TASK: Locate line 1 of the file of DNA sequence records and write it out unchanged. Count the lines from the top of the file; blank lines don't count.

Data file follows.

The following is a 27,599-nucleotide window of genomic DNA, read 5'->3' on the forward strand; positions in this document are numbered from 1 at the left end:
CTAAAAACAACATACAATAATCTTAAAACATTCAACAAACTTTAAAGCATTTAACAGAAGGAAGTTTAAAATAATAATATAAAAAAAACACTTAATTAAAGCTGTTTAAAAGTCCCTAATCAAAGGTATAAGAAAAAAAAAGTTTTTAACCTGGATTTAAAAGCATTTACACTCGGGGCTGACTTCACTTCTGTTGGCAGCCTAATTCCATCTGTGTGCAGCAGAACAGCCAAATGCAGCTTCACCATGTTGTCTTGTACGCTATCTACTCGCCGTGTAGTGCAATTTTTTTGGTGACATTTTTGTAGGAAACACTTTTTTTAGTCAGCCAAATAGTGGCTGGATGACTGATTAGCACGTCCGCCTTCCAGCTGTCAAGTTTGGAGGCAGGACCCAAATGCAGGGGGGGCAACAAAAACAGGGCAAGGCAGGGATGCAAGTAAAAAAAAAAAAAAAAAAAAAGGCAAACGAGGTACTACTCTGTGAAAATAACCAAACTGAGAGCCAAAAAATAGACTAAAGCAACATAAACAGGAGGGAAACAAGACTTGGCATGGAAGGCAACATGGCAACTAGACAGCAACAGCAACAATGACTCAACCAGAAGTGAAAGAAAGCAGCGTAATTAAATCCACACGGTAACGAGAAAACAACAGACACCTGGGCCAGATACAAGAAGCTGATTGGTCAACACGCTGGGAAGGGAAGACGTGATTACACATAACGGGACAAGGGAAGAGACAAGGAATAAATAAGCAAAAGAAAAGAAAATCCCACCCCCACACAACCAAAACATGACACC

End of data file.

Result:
The following is a 27,599-nucleotide window of genomic DNA, read 5'->3' on the forward strand; positions in this document are numbered from 1 at the left end: